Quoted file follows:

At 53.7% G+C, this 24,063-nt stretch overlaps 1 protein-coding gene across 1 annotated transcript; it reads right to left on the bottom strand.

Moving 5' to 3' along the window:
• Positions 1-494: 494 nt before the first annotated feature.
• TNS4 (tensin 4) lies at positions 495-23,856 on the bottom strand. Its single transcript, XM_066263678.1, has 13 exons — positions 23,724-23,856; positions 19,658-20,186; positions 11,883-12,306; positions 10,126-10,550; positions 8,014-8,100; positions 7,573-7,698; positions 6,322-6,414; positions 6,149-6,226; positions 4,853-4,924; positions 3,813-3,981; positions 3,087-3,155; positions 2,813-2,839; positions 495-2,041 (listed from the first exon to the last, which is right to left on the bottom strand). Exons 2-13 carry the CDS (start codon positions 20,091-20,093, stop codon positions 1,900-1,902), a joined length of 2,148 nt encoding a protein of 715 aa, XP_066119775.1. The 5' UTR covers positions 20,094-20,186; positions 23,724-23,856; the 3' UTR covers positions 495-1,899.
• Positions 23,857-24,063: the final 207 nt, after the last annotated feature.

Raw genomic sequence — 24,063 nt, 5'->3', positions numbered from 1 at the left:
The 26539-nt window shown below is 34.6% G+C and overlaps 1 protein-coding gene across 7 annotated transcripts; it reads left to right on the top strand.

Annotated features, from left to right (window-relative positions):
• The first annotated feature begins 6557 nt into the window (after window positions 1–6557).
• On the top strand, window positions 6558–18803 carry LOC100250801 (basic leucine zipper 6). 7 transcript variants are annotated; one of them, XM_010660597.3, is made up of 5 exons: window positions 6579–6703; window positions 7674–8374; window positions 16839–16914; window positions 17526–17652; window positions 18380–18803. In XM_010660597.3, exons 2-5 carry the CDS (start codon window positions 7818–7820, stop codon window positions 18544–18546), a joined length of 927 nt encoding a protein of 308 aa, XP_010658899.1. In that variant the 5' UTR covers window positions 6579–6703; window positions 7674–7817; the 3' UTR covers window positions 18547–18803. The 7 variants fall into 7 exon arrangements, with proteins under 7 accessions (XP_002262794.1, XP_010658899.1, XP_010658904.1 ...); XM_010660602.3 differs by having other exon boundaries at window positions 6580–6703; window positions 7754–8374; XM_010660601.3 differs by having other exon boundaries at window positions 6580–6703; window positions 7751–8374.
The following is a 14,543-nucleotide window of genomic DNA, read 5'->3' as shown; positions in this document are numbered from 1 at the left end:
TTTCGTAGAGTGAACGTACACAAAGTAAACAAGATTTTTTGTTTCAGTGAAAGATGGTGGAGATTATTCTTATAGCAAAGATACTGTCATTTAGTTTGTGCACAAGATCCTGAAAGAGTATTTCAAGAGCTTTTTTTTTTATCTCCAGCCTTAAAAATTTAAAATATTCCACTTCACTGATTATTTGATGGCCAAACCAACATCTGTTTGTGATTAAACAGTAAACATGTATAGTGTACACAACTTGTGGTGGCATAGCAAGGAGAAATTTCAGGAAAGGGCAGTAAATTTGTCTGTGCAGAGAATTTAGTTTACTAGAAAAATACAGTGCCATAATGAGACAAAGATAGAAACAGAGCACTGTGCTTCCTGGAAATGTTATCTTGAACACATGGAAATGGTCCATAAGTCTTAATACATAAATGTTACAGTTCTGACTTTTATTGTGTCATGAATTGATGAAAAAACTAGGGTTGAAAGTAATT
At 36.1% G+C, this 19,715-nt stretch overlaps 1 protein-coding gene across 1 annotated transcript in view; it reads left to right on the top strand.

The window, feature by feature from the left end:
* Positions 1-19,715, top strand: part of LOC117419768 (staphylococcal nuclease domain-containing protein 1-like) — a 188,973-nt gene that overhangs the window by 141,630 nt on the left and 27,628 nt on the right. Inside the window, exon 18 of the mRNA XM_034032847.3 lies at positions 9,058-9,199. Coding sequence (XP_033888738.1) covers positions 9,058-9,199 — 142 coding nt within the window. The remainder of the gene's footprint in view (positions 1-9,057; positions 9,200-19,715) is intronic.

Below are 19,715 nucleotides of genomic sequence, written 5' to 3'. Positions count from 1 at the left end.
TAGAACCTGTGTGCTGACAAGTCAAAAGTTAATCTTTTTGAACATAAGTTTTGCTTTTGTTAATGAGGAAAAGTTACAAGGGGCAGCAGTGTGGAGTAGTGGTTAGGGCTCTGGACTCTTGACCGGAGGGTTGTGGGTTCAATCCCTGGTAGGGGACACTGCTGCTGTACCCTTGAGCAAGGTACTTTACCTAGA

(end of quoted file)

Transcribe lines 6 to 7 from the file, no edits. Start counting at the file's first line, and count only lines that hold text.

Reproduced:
Raw genomic sequence — 24,063 nt, 5'->3', positions numbered from 1 at the left:
The 26539-nt window shown below is 34.6% G+C and overlaps 1 protein-coding gene across 7 annotated transcripts; it reads left to right on the top strand.